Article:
I tried every thing I could think of to make my alcoholic “understand” what he was doing to himself and to our family. I tried reason and logic, I threatened, begged and pleaded, I defended and argued my case over and over again expecting the light to come on, and for him to finally understand, and do whatever he had to do to change. I said the same thing over and over again a thousand different ways. But not one thing I said made a difference, because he was in complete denial that he had a problem with alcohol. The sad thing is that he really tried to control his drinking, but he could not, and even then he could not accept that he was powerless.
You know what else is sad? I could see how obsessed he was with alcohol, but I could not see how obsessed I was over trying to control his drinking. We were the perfect storm, the yin yang of an alcoholic relationship. We were on opposite sides that absolutely encouraged our sickness. He could not look me in the face and not feel guilty, but he could not stop his destructive behavior either. I struggled trying to out-wit him and keep him out of trouble.
Every time in the past, before I got into recovery, that I had tried to change, or pull away, I failed, and I failed because of my motive. I was trying to control and manipulate my husband to try and force him to change. It was pretty scary standing up for my life. It was hard to wrap my mind around, and accept, that he did not have to change for me to change. What if I changed and things did not work out the way that I wanted them to? Many times it was painful to do the right thing. That is when the doubts came. Sometimes I was fearful and second guessed my decision.
My alcoholic had no reason to believe that things were different this time and he did everything in his power to keep the status quo. He wasn’t going to let me tell him what he could and could not do and his drinking got worse. As he began to see changes in me, he became even more determine to get me back in line. He tried to manipulated and guilt tripped me to try and make me believe that everything was my fault. I gave him an ultimatum and he threatened to leave. He left. The first time he left I was not strong enough, or well enough, to hold my ground, so after a few weeks, I folded and he came back home on his terms. The second time he left, he had about a years sobriety under his belt. He told me that he needed his own space and he moved to a different city. I was better and stronger, but he wasn’t and after about four months he made grand promises and “took me back.” The third time he left, he left for good.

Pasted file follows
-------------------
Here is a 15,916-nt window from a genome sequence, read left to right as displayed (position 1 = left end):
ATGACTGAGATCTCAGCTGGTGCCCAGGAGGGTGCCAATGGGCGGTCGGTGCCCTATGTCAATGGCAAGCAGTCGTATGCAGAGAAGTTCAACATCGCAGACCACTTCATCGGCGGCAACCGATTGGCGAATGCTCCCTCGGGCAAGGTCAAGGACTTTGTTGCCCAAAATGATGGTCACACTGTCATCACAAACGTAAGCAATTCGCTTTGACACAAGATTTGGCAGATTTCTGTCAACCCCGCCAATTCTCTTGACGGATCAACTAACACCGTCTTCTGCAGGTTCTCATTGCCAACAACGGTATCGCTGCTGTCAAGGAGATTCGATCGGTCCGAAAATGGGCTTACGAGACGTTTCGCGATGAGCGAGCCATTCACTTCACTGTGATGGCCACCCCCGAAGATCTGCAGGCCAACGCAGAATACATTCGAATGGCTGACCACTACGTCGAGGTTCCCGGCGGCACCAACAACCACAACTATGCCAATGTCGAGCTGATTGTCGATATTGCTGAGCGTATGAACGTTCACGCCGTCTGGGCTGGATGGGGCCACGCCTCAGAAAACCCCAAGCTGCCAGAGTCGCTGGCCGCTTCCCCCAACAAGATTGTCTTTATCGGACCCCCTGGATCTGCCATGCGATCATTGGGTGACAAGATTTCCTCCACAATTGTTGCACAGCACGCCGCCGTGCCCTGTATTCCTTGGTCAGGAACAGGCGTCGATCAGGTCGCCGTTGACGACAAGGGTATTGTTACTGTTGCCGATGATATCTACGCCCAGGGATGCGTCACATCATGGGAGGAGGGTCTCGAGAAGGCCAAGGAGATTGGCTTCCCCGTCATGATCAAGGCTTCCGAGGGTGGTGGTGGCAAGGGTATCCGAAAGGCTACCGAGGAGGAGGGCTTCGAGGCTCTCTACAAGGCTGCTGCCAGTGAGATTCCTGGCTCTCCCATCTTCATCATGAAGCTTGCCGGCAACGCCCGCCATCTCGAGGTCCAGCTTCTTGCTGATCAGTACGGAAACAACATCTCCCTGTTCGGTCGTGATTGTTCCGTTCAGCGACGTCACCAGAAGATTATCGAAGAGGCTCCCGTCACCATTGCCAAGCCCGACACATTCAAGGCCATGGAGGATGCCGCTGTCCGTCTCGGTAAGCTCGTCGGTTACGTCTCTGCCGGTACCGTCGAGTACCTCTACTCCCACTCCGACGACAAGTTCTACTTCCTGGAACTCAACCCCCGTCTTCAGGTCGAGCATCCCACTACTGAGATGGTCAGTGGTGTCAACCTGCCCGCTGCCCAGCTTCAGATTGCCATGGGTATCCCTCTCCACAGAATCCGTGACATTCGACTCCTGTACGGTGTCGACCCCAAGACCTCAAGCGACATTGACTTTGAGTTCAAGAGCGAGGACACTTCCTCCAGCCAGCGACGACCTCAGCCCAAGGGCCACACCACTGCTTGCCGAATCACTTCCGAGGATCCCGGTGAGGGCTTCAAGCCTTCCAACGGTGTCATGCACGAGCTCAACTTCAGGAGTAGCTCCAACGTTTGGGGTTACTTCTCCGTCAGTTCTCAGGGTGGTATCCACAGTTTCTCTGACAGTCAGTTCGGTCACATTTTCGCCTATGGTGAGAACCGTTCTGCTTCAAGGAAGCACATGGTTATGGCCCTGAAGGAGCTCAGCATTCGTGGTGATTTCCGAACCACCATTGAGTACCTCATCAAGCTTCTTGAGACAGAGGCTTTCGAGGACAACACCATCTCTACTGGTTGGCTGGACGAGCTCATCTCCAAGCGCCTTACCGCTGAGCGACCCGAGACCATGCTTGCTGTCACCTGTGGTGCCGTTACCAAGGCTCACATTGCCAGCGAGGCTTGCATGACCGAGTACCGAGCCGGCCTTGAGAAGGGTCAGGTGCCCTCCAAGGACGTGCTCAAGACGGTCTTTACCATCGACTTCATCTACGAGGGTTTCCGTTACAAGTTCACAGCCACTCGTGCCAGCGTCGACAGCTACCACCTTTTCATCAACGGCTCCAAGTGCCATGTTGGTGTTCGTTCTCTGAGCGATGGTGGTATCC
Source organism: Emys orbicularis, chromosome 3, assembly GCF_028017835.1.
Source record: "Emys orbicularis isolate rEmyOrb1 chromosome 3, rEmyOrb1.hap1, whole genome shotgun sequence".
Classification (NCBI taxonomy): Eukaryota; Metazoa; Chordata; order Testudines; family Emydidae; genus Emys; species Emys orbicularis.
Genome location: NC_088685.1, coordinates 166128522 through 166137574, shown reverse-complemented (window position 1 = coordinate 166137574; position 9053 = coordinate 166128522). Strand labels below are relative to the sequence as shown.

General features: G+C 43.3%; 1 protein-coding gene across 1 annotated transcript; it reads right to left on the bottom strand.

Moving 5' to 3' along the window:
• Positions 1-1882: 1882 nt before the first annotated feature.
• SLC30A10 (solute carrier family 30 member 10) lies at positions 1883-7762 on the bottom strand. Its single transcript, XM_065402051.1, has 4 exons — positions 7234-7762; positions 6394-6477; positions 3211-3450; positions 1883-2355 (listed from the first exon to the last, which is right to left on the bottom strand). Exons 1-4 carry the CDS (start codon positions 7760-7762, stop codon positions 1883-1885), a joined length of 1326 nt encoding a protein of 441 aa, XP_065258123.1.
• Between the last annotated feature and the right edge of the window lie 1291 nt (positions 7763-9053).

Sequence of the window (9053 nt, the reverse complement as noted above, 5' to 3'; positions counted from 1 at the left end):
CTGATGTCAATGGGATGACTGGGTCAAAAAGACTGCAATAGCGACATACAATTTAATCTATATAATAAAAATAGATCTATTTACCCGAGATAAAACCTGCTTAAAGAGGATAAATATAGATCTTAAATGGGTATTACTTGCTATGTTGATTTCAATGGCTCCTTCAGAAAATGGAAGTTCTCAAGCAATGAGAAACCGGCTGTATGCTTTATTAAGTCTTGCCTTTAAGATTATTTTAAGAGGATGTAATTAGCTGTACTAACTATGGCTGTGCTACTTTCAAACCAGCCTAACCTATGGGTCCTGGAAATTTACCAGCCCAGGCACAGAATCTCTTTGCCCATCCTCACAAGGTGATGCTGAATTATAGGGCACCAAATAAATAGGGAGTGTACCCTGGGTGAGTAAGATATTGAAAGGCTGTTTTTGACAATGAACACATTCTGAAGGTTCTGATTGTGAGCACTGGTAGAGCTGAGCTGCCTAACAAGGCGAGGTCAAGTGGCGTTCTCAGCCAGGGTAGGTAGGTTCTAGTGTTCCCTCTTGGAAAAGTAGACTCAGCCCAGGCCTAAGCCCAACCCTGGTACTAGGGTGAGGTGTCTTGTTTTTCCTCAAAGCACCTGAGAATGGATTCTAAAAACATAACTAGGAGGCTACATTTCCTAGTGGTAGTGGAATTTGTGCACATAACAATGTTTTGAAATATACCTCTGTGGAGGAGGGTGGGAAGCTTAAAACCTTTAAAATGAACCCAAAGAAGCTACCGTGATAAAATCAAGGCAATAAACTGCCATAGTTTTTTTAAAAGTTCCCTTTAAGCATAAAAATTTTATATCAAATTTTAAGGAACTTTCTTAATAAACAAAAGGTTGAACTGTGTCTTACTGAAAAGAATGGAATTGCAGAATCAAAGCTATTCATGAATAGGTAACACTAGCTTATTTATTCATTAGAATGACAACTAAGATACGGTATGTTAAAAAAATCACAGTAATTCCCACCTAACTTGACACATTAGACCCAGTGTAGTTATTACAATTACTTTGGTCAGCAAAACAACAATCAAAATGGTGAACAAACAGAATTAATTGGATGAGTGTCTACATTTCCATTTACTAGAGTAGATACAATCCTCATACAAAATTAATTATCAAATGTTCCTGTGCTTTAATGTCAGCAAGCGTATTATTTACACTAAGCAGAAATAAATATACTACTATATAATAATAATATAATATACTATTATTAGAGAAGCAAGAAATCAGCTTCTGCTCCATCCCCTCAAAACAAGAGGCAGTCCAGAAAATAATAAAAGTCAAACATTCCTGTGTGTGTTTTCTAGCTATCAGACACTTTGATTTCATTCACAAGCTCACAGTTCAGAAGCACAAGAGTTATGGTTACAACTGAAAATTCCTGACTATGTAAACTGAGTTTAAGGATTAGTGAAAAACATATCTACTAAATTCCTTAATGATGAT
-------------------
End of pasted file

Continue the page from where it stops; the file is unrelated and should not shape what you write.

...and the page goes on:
You know what is so interesting about the third time? It was a mutual agreement. He knew, and I knew, that I had changed enough where I would no longer accept unacceptable in my life. His disease changed me, it changed him, and it changed the love we shared. It was only through recovery that I learned how to have compassion for his struggle; it was through recovery that I learned how to separate the disease from the man – which helped me to hate the disease but not the man.
It was in recovery that I learned how to love myself enough to not to allow his disease to destroy me. Which in my case meant that I had to walk away. Believe it or not, thanks to both of our recovery programs (he was in and out of the program) our breakup was rather tame. There was no war. We just knew that we could not make it work any more.
I am sharing my journey this morning, because recovery will create change in your life. Sometimes that change is not the way you envision it to be. Most couples stay together, but a few don’t. We didn’t, but the program was our saving grace. Without the program we wold have hated each other when the break came. Don’t get me wrong the break was not easy. It did not come without tears. Both of us were sad with the result, but we knew that in order for us to walk away without hating each that was what we had to do.